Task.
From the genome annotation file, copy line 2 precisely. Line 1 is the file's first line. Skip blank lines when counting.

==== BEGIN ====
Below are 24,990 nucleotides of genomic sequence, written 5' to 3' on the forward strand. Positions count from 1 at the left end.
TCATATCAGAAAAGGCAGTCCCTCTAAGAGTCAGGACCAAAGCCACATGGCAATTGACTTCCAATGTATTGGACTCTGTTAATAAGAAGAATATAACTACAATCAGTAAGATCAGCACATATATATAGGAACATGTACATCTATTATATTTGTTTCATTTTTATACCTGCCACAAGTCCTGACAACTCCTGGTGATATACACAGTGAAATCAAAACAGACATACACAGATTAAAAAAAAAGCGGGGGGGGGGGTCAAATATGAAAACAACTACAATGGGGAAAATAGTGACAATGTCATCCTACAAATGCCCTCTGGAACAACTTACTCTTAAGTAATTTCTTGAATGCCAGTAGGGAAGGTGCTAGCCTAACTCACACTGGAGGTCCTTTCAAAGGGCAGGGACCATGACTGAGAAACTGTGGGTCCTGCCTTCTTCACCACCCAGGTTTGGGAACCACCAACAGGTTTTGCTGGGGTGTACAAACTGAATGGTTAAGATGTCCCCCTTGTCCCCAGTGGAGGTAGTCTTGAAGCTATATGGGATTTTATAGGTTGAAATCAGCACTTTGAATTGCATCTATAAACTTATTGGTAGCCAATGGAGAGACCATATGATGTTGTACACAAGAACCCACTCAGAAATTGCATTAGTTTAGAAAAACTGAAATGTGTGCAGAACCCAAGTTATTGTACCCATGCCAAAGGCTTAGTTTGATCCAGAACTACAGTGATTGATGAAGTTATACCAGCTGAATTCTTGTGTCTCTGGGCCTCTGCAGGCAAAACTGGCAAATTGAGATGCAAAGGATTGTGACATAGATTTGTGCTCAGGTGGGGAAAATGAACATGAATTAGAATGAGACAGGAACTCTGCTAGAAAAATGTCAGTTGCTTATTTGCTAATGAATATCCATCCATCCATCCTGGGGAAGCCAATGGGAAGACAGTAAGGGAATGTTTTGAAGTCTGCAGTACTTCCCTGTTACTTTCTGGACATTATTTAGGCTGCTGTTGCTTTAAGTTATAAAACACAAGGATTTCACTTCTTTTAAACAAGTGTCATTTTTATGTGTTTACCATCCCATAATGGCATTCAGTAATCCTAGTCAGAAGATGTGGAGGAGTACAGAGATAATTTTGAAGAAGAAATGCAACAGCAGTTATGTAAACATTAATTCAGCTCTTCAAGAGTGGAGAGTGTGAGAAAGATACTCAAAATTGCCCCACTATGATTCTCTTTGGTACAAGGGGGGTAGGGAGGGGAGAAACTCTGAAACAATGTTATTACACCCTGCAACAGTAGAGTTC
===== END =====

TCATATCAGAAAAGGCAGTCCCTCTAAGAGTCAGGACCAAAGCCACATGGCAATTGACTTCCAATGTATTGGACTCTGTTAATAAGAAGAATATAACTACAATCAGTAAGATCAGCACATATATATAGGAACATGTACATCTATTATATTTGTTTCATTTTTATACCTGCCACAAGTCCTGACAACTCCTGGTGATATACACAGTGAAATCAAAACAGACATACACAGATTAAAAAAAAAGCGGGGGGGGGGGTCAAATATGAAAACAACTACAATGGGGAAAATAGTGACAATGTCATCCTACAAATGCCCTCTGGAACAACTTACTCTTAAGTAATTTCTTGAATGCCAGTAGGGAAGGTGCTAGCCTAACTCACACTGGAGGTCCTTTCAAAGGGCAGGGACCATGACTGAGAAACTGTGGGTCCTGCCTTCTTCACCACCCAGGTTTGGGAACCACCAACAGGTTTTGCTGGGGTGTACAAACTGAATGGTTAAGATGTCCCCCTTGTCCCCAGTGGAGGTAGTCTTGAAGCTATATGGGATTTTATAGGTTGAAATCAGCACTTTGAATTGCATCTATAAACTTATTGGTAGCCAATGGAGAGACCATATGATGTTGTACACAAGAACCCACTCAGAAATTGCATTAGTTTAGAAAAACTGAAATGTGTGCAGAACCCAAGTTATTGTACCCATGCCAAAGGCTTAGTTTGATCCAGAACTACAGTGATTGATGAAGTTATACCAGCTGAATTCTTGTGTCTCTGGGCCTCTGCAGGCAAAACTGGCAAATTGAGATGCAAAGGATTGTGACATAGATTTGTGCTCAGGTGGGGAAAATGAACATGAATTAGAATGAGACAGGAACTCTGCTAGAAAAATGTCAGTTGCTTATTTGCTAATGAATATCCATCCATCCATCCTGGGGAAGCCAATGGGAAGACAGTAAGGGAATGTTTTGAAGTCTGCAGTACTTCCCTGTTACTTTCTGGACATTATTTAGGCTGCTGTTGCTTTAAGTTATAAAACACAAGGATTTCACTTCTTTTAAACAAGTGTCATTTTTATGTGTTTACCATCCCATAATGGCATTCAGTAATCCTAGTCAGAAGATGTGGAGGAGTACAGAGATAATTTTGAAGAAGAAATGCAACAGCAGTTATGTAAACATTAATTCAGCTCTTCAAGAGTGGAGAGTGTGAGAAAGATACTCAAAATTGCCCCACTATGATTCTCTTTGGTACAAGGGGGGTAGGGAGGGGAGAAACTCTGAAACAATGTTATTACACCCTGCAACAGTAGAGTTC